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Bladder Cancer


Elevated rates of bladder cancer have been seen in diabetic patients taking the prescription drug Actos®. Cases of malignant tumors have been linked to long-term use of this medication, and plaintiffs have begun to take legal action against the manufacturer of the drug, Takeda Pharmaceuticals. Victims who have experienced adverse complications after being prescribed the medication have already been awarded billions of dollars in settlements.

Illustration of internal anatomy
Actos® diabetes medication has been connected to an increased incidence of bladder cancer.

Qualified pharmaceutical attorneys are currently investigating cases involving bladder cancer, congestive heart failure, and other adverse complications from Actos®. If your family has been affected by this potentially dangerous medication, please contact an experienced attorney to discuss your legal rights.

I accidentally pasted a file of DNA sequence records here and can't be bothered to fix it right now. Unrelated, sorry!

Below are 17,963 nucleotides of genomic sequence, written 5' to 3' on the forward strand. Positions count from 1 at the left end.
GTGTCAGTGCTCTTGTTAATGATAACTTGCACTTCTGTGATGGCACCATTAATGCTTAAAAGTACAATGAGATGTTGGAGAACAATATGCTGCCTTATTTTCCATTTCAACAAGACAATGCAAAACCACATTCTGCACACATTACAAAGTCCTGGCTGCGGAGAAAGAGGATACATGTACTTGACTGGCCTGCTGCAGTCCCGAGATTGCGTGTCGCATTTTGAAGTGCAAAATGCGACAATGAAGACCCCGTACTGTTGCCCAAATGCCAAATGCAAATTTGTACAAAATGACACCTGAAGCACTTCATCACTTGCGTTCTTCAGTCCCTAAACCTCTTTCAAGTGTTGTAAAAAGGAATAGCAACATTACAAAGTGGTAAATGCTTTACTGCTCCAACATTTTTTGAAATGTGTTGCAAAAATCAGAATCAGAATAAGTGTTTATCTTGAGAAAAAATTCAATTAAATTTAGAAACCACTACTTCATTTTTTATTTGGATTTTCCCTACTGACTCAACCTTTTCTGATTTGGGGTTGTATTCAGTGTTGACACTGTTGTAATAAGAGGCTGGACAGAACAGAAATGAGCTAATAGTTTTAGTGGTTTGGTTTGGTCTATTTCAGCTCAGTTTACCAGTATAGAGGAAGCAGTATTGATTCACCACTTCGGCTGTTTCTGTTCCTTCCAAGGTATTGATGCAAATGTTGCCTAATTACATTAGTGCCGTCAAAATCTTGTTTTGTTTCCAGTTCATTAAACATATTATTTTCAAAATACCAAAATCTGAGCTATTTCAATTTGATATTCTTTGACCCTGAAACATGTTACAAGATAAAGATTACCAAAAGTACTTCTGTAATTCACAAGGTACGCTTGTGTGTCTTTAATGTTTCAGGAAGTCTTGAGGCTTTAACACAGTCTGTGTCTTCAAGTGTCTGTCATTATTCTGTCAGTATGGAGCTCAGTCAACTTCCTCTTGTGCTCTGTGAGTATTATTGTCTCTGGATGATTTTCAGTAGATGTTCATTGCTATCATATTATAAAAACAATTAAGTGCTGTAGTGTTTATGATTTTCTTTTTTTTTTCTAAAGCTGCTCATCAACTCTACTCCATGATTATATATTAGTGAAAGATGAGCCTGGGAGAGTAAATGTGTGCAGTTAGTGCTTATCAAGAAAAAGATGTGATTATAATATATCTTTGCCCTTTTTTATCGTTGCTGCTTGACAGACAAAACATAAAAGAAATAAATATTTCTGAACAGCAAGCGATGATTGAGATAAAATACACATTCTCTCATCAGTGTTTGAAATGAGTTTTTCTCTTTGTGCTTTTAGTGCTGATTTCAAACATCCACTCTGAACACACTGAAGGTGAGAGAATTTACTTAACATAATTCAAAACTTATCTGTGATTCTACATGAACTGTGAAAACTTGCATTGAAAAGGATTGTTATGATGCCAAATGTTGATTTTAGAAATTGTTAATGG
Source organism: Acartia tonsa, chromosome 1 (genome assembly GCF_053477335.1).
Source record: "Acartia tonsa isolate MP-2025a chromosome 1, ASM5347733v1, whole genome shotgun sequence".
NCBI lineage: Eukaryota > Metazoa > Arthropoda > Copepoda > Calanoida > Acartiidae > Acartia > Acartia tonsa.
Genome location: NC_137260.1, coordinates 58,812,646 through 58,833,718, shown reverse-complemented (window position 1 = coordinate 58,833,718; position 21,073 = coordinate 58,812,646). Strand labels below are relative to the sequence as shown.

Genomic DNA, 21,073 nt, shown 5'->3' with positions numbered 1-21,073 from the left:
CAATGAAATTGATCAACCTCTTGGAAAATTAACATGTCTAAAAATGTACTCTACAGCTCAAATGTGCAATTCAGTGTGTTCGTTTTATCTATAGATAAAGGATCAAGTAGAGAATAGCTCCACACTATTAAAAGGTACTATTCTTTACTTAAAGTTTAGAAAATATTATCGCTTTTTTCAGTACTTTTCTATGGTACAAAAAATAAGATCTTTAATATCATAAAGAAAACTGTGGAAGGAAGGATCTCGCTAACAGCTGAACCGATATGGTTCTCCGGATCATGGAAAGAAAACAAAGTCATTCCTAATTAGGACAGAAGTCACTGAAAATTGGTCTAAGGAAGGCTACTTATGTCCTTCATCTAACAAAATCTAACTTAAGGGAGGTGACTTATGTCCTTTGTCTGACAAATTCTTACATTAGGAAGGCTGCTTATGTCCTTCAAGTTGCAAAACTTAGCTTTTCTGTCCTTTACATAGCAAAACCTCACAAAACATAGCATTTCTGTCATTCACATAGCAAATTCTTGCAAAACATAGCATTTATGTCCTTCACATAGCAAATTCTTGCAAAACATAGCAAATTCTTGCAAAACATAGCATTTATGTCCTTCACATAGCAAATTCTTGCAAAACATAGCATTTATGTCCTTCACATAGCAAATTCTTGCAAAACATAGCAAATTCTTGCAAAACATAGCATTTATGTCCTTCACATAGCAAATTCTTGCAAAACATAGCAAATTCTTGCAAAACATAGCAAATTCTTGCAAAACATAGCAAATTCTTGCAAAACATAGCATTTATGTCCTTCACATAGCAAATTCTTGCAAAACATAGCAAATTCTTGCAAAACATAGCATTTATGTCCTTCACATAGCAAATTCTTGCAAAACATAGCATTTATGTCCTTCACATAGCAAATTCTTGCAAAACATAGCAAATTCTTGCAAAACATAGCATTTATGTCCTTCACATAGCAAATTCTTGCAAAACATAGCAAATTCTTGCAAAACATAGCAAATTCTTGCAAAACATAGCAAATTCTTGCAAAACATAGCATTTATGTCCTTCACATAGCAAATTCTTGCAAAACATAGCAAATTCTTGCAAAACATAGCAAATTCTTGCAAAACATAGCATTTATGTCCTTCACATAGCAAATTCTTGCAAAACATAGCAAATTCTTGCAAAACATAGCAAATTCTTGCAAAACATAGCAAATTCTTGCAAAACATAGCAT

About Actos® Therapy

Actos® is an insulin sensitizer medication that has been widely prescribed to patients with type 2 diabetes for over 15 years. It is in the same drug class as Avandia, another widely-prescribed drug that triggered many lawsuits.

Actos® (pioglitazone hydrochloride) is in the thiazolidinediones drug class, which works to reduce insulin resistance in type 2 diabetic patients. With improved insulin sensitivity, the cells in the body work more effectively to maintain consistent blood sugar levels. Actos® also reduces the amount of glucose that is produced by the liver. Taken orally in a single daily dose, it is designed to prevent long-term complications from diabetes.